Sharon Lynn Kagan, Ed.D.
Sharon Lynn Kagan is the Virginia and Leonard Marx Professor of Early Childhood and Family Policy, Co-Director of the National Center for Children and Families, and Associate Dean for Policy at Teachers College, Columbia University and Professor Adjunct at Yale University's Child Study Center. Author of over 150 articles and 12 books, Kagan's research focuses on the institutions and policies that impact child and family life. Kagan consults with numerous international, federal and state agencies, congress, governors, and legislatures; is a Distinguished Senior Fellow with the Education Commission of the States; is a member of 40 national boards; and is Past President of the National Association for the Education of Young Children and Family Support America. Known nationally and internationally for her ground breaking work in early childhood systems, learning standards and accountability, and parent and community engagement, Kagan is the recipient of numerous awards and honors including an honorary doctorate from Wheelock College and the Distinguished Alumna Award from Teachers College, Columbia University. She augments her research and policy work with experience as a Head Start teacher and director, an administrator in the public and state education system, and a fellow in the U.S. Senate.
Pia Rebello Britto
Pia Rebello Britto is known nationally for her work on young children's literacy development and, more recently, internationally for her work on developing early learning standards for young children. She earned her doctoral degree in Developmental Psychology from Teachers College, Columbia University. Dr. Britto earned her bachelor's degree from Delhi University (in India) in Psychology and her Masters and Education Specialists' degrees in School Psychology at the University of South Florida. She is the recipient of several academic accolades and awards, such as the AERA (Division E) Early Career Award, the International Reading Association's Outstanding Dissertation Award. Over the past 12 years, Dr. Britto has published numerous books, articles, chapters and reports. She has presented extensively at both academic and non-academic conferences and meetings. Dr. Britto sits on the advisory board of the Rita Gold Center (an early learning center) and Home Instruction for Parents of Preschool Youngsters (HIPPY, a national educational home visiting program). Dr. Britto has also been a consultant with non-governmental organizations such as Save the Children, USA and the International Catholic Child Bureau. In addition to her professional accomplishments, Dr. Britto is the mother of two young children (ages 5 and 3) and, being a first-generation immigrant, is sensitive to the cultural aspects and challenges of child rearing in America.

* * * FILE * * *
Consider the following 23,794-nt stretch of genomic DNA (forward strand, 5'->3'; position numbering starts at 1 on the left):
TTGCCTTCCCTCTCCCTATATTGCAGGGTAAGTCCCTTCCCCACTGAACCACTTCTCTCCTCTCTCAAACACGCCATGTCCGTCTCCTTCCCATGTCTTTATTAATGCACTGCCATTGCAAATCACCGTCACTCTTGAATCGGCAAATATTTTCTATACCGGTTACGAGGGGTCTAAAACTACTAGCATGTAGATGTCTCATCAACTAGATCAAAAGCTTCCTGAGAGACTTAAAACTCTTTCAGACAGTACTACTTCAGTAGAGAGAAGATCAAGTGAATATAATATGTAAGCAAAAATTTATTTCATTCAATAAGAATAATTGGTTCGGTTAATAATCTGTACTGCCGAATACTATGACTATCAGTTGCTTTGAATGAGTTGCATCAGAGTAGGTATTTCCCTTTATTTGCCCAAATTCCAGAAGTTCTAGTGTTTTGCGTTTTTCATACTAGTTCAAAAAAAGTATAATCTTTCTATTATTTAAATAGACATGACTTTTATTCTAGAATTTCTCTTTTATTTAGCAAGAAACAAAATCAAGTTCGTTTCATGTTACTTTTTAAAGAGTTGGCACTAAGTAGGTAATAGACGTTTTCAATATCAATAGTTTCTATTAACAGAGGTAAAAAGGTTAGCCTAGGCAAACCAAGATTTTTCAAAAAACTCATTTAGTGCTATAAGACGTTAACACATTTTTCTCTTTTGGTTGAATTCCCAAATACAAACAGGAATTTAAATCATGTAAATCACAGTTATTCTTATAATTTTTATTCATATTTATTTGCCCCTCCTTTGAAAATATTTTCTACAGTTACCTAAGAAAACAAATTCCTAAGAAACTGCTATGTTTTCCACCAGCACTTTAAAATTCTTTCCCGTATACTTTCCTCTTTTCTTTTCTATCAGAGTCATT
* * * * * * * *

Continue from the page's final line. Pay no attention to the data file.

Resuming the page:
Kristie Kauerz is pursuing a doctorate in early childhood education policy from Teachers College, Columbia University where she is a graduate research fellow at the National Center for Children and Families. She has extensive experience working with state-level policymakers on early childhood issues. Since 2000, she has been program director of early learning at Education Commission of the States (ECS). Her work with governors, legislators, chief state school officers, and other state decision makers combines research and analysis, policy development, public education, and state-based technical assistance to bring early childhood care and education into state policy discussions about education reform. Prior to joining ECS, Kristie was the director of public policy analysis at the Center for Human Investment Policy at the University of Colorado-Denver where she was the co-principal investigator on the statewide evaluations of Colorado's Consolidated Child Care Pilot Program and Colorado's Expanding Quality Infant/Toddler Care Initiative. Ms. Kauerz also worked in Colorado Governor Roy Romer's office as director of community development for families and children. She holds a bachelor's degree from Colorado College in political science and a master's degree in international development from The American University. Her research interests include re-forming public education for children birth through 3rd grade ("P-3 education"), the unique role of kindergarten as a link between early learning and early elementary school, and the state policy infrastructure required to establish seamless systems of early care and education. Kristie has been named an "emerging leader" in early care and education by the Children's Defense Fund.
Kate Tarrant is currently pursuing a Master's Degree in Public Administration at Columbia University's School of International and Public Affairs, with a concentration in Social Policy. Kate is also a research assistant for the National Center for Children and Families, Teachers College, Columbia University. She previously worked as the Public Policy Specialist for Good Beginnings Alliance - Hawaii, an intermediary organization working to shape public policy, increase public awareness, and mobilize action to improve the lives of Hawaii's young children. In this role, she coordinated the Hawaii Interdepartmental Council School Readiness Task Force and its work groups on early learning standards, assessment, transitions, family and community readiness, and practitioner and administrator education. Kate also facilitated legislative advocacy efforts for organizations serving Hawaii's children. Kate's research interests include and the application of school readiness policy to informal care settings, parents, families, and communities. She is also interested in the development of a comprehensive system of care for young children.